Problem retrieving MetaData for a large number of files
Posted 06 November 2018 - 12:16 PM
Is there any way to iterate over the metadata for files instead of retrieving it all at once?
If not I guess my only option is to get a list of directories and process one at a time.
Posted 06 November 2018 - 03:47 PM
Repository.GetFileMetaData(null, new FileSpec(new DepotPath(@"//...")));
Posted 06 November 2018 - 04:05 PM
GetFileMetaDataCmdOptions Opts = new GetFileMetaDataCmdOptions(GetFileMetadataCmdFlags.None, null, "clientFile,headType,isMapped,headAction", -1, null, null, null);
IList<FileMetaData> files = myP4.Repository.GetFileMetaData(Opts, fileSpec);
where fileSpec contains a DepotPath of "//MyStream/MyRoot/..."
Memory usage hits about 1.5GB before throwing System.OutOfMemoryException at Perforce.P4.StrDictListIterator.NextEntry() in c:\tmp\79089881\P4.NET\r17.1\p4api.net\p4api.net\BridgeInterfaceClasses.cs:line 77
So it's running out of the normal heap space for a 32-bit C# program.
My other option will be to switch to 64-bit (which I really should do anyway). I was just wondering if there was some other way to iterate through all the files without grabbing the entire list in one go.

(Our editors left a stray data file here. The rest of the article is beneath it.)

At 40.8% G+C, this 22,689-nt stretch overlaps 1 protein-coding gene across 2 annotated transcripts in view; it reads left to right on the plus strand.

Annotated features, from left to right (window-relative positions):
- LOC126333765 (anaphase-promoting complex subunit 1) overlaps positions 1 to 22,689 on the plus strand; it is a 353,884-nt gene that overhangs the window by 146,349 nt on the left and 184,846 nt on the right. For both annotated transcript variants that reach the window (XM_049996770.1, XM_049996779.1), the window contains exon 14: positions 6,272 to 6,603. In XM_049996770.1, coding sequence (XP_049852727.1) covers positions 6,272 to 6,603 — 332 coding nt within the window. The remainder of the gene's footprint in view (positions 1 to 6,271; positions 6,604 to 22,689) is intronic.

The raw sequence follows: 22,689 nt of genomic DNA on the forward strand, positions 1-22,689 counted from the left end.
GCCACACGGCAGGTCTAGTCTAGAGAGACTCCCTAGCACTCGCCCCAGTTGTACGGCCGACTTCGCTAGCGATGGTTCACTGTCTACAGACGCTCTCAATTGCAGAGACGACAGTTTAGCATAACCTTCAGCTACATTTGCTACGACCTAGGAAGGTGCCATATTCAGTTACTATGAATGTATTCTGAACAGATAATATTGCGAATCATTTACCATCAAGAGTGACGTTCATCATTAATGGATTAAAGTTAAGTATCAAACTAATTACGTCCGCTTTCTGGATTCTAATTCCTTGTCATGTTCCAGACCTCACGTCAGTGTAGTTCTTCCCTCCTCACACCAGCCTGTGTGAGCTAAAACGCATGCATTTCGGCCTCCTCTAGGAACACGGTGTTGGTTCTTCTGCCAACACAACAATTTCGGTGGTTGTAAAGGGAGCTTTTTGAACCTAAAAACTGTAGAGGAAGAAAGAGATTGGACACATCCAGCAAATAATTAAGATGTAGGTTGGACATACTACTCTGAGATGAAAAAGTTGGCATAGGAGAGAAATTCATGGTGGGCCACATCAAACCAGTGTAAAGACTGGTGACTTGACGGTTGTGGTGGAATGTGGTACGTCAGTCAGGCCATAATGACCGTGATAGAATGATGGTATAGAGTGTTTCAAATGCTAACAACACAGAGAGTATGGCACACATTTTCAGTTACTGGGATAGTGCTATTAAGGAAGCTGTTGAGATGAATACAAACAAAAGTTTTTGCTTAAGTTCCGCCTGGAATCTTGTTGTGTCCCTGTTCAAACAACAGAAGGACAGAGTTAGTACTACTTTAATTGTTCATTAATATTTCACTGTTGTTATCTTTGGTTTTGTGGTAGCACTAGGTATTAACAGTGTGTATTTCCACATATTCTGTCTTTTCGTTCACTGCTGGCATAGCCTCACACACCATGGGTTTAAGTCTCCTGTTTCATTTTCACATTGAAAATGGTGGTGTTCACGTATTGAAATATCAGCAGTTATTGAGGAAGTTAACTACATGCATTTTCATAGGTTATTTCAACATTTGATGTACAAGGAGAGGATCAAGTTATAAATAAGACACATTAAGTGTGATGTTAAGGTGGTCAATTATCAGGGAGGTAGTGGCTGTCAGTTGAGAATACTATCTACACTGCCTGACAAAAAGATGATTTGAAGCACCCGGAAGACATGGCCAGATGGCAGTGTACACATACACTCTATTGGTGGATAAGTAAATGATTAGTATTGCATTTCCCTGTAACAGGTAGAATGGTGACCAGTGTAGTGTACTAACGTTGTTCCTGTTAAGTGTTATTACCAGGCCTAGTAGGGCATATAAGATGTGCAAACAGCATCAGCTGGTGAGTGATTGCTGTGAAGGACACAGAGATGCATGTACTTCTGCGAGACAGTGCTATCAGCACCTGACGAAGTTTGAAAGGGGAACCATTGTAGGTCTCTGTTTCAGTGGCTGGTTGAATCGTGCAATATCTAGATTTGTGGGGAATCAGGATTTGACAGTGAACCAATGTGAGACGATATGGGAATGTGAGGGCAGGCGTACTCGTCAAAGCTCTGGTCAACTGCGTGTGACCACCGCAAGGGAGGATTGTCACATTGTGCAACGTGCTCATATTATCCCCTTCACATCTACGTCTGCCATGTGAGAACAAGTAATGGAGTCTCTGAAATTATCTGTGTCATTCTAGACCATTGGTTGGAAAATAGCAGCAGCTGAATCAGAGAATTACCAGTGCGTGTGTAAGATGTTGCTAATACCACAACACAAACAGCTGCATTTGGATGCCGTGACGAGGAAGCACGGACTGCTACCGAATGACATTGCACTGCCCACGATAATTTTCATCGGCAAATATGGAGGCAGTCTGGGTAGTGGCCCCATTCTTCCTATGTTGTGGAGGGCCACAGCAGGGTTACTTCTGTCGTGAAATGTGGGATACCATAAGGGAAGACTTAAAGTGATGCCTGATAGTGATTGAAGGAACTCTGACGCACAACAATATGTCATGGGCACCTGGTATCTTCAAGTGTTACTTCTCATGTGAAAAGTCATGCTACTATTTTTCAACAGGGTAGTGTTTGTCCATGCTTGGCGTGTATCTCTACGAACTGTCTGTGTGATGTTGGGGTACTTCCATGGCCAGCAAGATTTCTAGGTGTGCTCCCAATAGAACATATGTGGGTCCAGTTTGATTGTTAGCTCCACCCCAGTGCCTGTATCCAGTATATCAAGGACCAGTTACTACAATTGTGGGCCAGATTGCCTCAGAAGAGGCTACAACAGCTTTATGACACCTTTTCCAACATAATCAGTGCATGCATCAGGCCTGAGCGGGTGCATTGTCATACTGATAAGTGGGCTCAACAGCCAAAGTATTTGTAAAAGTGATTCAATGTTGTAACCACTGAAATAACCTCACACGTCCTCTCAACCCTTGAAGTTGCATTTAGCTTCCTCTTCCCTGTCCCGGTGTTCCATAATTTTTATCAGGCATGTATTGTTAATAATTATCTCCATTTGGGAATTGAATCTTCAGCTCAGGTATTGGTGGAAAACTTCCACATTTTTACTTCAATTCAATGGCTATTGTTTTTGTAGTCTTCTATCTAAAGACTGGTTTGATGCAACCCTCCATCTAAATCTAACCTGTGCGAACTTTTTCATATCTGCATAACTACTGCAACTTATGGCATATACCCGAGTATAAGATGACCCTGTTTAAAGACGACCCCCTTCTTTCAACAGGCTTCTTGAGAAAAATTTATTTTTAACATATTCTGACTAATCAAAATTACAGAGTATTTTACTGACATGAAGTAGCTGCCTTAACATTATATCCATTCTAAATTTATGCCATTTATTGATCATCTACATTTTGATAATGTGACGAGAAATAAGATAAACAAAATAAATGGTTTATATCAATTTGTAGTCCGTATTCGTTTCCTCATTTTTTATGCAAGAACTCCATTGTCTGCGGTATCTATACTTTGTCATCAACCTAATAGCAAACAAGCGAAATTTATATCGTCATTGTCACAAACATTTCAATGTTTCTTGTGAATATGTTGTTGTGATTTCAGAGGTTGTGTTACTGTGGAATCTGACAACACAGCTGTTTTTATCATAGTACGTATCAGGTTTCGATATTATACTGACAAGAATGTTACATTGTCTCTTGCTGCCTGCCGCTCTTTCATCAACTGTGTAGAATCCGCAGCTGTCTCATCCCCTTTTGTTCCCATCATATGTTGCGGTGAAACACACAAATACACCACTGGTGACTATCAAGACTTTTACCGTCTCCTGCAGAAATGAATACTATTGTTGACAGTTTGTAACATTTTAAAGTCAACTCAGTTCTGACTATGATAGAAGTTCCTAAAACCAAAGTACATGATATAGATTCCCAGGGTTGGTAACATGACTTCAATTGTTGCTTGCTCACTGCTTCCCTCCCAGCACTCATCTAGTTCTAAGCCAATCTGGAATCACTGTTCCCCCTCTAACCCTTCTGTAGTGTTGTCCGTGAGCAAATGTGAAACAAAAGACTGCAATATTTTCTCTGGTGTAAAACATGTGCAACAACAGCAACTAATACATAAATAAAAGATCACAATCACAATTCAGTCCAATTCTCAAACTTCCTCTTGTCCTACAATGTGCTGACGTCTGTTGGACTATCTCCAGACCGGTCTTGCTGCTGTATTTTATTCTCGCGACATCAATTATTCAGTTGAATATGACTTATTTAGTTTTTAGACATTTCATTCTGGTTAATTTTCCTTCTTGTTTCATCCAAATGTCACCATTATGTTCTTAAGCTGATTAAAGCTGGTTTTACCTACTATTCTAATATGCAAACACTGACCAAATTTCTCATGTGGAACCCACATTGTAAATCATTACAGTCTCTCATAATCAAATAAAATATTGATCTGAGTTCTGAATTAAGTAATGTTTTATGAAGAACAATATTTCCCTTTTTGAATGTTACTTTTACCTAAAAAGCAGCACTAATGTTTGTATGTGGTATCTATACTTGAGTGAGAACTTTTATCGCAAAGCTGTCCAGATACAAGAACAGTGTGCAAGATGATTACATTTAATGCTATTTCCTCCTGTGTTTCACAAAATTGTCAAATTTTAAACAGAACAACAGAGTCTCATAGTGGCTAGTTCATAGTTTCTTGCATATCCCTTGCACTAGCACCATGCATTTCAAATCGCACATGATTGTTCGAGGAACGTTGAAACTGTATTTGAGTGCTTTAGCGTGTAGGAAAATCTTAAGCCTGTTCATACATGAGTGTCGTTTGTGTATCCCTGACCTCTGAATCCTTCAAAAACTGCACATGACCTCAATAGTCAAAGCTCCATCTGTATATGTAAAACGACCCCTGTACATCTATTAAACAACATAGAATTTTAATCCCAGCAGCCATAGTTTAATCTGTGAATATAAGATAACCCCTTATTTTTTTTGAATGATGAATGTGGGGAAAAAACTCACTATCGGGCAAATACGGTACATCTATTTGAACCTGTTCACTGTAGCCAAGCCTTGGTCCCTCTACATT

Posted 06 November 2018 - 04:59 PM
P4API.NET is using P4API in the bridge, which is also used by P4 CLI. I'd be curious if you are able to get all of the data returned from a command line equivalent p4 -ztag fstat //MyStream/MyRoot/... If you do, there might be something that could be changed in P4API.NET to handle larger repositories better.
Posted 06 November 2018 - 05:17 PM
My guess is that P4API.NET's implementation of OutputStat() sticks all the output for a single command into a buffer to package it into a C# data structure, rather than handing off each individual dict and then freeing it...? I'm not very familiar with C#'s garbage collection but can easily imagine that even if P4API.NET isn't explicitly trying to buffer everything, in a garbage-collected language it might be easy to inadvertently chew up a lot of memory you'd meant to free (or maybe the runtime just doesn't sweep often enough to keep you from running out of memory in this particular use case).
In a C++ app you'd have to explicitly copy off the contents of the dict to keep them from being freed after the OutputStat() call returns (the CLI doesn't do any such thing which is why its memory footprint will be negligible), but in C# I imagine the copying would happen implicitly if you weren't careful about clearing your references.
Posted 06 November 2018 - 06:45 PM
I think I'll take the 64-bit route.
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